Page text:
Computer hackers have stepped-up their efforts to target unsuspecting online bank customers.
Internet security firm Symantec said it had noticed a huge jump in attempted phishing attacks in the second half of last year.
The company filters millions of emails a day on behalf of companies around the world.
In July last year the firm's anti-virus software was preventing around nine million emails containing a phishing attack from getting through to intended victims per week.
Within six months the number of phishing attacks blocked had soared to an average of 33 million a week, according to the report.
A typical phishing attack starts with a spoof email directing users to a fake website for their bank.
Fraudsters try to trick customers into giving away their log-in detail or other personal information.
One in every 250 email messages filtered between July and December last year contained a phishing attack, according to the report.
The firm also reported a continuing problem with junk emails - otherwise known as spam.
More than 60 per cent of emails filtered during the six months were classified as spam, said the report.
Symantec also highlighted the growing threat from software which infects computers with the intention of relaying information on what tasks the user performs back to hackers.
So-called "spyware" has been used in the past to obtain password information based on the order in which users press keys.
Richard Archdeacon, director of technical services at Symantec, said: "New forms of attack that use underhand and subtle methods like phishing and spyware are becoming increasingly prevalent.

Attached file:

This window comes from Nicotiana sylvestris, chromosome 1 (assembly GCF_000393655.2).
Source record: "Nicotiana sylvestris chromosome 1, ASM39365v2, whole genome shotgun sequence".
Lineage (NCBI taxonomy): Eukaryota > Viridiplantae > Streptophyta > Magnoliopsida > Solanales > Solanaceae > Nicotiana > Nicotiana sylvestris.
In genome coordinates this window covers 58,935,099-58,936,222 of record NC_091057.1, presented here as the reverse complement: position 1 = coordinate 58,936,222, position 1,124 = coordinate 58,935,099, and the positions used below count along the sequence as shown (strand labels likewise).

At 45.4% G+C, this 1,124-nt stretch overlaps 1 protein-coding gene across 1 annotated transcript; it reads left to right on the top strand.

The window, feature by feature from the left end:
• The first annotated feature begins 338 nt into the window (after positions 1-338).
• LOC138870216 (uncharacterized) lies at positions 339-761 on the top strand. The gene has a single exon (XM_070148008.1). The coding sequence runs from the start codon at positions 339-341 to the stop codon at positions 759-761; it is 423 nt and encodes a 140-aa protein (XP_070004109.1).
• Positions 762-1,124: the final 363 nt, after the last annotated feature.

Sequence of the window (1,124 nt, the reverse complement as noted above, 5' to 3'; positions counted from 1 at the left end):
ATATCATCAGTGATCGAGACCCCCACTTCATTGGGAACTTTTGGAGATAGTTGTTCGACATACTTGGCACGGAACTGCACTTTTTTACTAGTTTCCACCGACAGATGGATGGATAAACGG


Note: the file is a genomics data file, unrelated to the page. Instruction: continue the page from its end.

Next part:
"We predicted in our previous Threat Report that these methods would become more popular with attackers and this has proved to be the case, with spam in particular and phishing emails to a lesser extent becoming a way of life for every computer user today.
Meanwhile, consumers who bank online have been warned about the latest security threat - viruses that re-direct users to fake banking and finance websites.
Barclays' and Bank of Scotland's websites are the most recent to have come under attack from so-called " pharming" attacks, according to European communications portal, Lycos UK.
Lycos has been tracking a substantial rise in the virus, known as Troj/BankAsh-A, which can be used as part of these attacks.
The company said its antivirus filters had stopped 39,789 incidents of the virus since it first appeared on the internet, 34 days ago.
While this is a relatively low number, the virus has the potential to cause massive financial damage to anyone who inadvertently installs it on their PC.
It works by getting downloaded onto a users' machine - delivered as an email attachment, as a download from a webpage or file-sharing network, or is placed on the users' PC as part of another software package.
The virus lies dormant until the user accesses the internet and attempts to go onto a banking website. Instead of being directed to the real bank website, the user is sent to a fake website, designed to look like the real thing. Criminals use the data entered - user names and passwords - to commit fraud on the users' real bank account.